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Calling to a phone near you: Advertising

A handful of service providers and Internet portal companies are toying with the idea of subsidizing portal-like cellphone services with highly targeted advertising.

Imagine a trip through a shopping mall. While passing Macy's department store, your cellphone beeps, and on the screen flashes a message: "10 percent off at Macy's."

For committed coupon clippers, this might be the best invention since the mail-order catalog. For those leery of advertising, it could spell trouble for the last medium still safe from advertisers.

A handful of service providers and Internet portal companies aiming at the wireless phone market are toying with the idea of subsidizing portal-like cell phone services with highly targeted advertising.

In return for having advertisements beamed straight into a standard digital phone--or pager, PalmPilot, or other wireless device--a consumer would get inexpensive or free access to information services like maps, calendars, personal messaging systems, and even entertainment functions like horoscopes or chat lines.

"The idea is to deliver messages--or coupons--that pertain to what you're interested in, at a time when they're most valuable to you," said Dave Weinstein, @Motion's vice president of marketing. @Motion, funded by Intel and Deutsche Telekom, creates the infrastructure and software for these "voice portals," and is in the early stages of testing its service with wireless carriers and Internet content companies.

Several start-up companies, including @Motion, AirFlash, and GeoWorks, as well as larger players like General Magic and Phone.com all are looking at creating this kind of mobile phone portal.

Direct marketing
As on the Internet, the content and advertising would be targeted at a user's demographic group and personal interests. When signing up for a service, Weinstein said, a customer would likely give up enough information to allow customized targeting of advertisements and personalized content.

Since cell phones can be used to pinpoint a user's location, stores will be able to push their advertisement when a customer comes within shopping range. This location targeting facility is currently limited to an average of about a quarter mile, but may shorten as technology improves.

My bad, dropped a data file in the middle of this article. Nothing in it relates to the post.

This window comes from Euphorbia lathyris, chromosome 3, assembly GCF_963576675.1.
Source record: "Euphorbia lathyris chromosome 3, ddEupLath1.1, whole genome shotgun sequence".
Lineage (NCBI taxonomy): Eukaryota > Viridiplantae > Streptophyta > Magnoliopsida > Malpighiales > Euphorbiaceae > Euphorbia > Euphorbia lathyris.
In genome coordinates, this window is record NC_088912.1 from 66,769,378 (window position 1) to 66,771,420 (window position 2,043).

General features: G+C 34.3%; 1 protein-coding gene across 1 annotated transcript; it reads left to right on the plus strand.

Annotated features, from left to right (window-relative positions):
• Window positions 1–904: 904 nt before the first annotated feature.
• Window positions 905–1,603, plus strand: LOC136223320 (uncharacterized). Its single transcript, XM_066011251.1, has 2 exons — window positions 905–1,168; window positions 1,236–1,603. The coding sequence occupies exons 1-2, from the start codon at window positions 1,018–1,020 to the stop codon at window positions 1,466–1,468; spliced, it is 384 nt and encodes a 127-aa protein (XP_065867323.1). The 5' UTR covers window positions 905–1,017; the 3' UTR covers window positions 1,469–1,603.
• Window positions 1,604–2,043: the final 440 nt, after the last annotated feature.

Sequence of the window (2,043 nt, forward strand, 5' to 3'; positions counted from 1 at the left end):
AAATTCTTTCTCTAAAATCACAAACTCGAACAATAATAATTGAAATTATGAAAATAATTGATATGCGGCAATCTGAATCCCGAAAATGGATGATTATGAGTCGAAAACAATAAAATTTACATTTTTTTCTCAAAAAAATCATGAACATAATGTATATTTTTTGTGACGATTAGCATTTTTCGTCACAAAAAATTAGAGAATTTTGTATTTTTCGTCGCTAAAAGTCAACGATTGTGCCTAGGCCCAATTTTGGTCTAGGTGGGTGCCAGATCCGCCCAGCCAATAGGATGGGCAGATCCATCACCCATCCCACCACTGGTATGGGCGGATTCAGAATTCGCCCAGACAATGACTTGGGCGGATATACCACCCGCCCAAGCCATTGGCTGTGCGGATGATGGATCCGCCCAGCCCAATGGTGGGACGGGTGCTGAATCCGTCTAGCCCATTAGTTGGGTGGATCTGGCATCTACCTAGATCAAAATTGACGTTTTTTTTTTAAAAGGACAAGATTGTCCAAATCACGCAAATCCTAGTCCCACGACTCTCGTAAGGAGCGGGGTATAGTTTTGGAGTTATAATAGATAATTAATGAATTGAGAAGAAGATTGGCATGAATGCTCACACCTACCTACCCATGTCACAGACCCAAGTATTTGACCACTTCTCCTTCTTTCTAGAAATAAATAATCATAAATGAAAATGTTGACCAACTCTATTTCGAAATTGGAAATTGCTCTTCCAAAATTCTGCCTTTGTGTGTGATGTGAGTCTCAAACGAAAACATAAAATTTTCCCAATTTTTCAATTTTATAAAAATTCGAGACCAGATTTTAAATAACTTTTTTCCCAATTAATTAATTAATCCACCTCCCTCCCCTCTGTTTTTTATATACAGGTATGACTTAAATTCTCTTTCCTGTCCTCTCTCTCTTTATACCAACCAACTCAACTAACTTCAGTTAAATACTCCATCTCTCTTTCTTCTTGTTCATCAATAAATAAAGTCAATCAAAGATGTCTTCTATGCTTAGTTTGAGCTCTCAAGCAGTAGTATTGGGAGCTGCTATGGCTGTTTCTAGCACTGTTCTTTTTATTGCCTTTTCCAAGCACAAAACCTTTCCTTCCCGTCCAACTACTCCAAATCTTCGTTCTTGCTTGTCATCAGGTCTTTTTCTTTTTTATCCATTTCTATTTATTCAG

"The problem with the Internet is that typically normal stores can't advertise," said George Sollman, CEO of @Motion. "This allows brick and mortar stores to start leveraging the Internet's advantages of targeting ads."

But the real question is whether people who use these services will accept advertisements over their cell phones, one of the last mediums that has remained largely commercial-free.

"I think for the overall delivery of content to mobile devices, the jury is still out on what the business model is," said Mark Desautels, managing director of the Wireless Data Forum.

Proponents of the ad-based model are quick to point out that the ads aren't unsolicited, and that individual users will be able to choose a pricing plan that best suits their needs. If a user doesn't want to be targeted by ads consistently, they could opt to even pay a small fee with every use, similar to the way dial-up 411 directories work today.

But the industry still risks touching the same raw nerve so often inflamed by unsolicited Internet email, or spam, Desautels said.

"This has such potential as a direct marketing device, that I think it has a lot of people drooling," he said. "But it's tempered by the realization that people have reacted very, very strongly and negatively to the spam they've received on the Internet."

Too early to worry?
Some inside the wireless industry itself say that advertising model is far too premature.

"Getting information on a mobile phone is very different from getting information on the Web," said Rama Aysola, CEO of AirFlash, a mobile information service now in trials with Pacific Bell. "When people want information on a mobile phone, they're not surfing. They want the information now, and they're willing to pay for it."

AirFlash sees the information services supported by a combination of e-commerce-like activities and fees for services like driving directions or traffic updates, Aysola said.

Analysts say the idea has promise, but will have to be tested with consumers before it's rolled out to the mass market.

"I think the concept is wonderful. But its' a matter of the usual statement, the devil is in the details," said Dave Berndt, associate director of the Yankee Group's wireless division. "In 12 months we'll have a better sense of whether this works or not."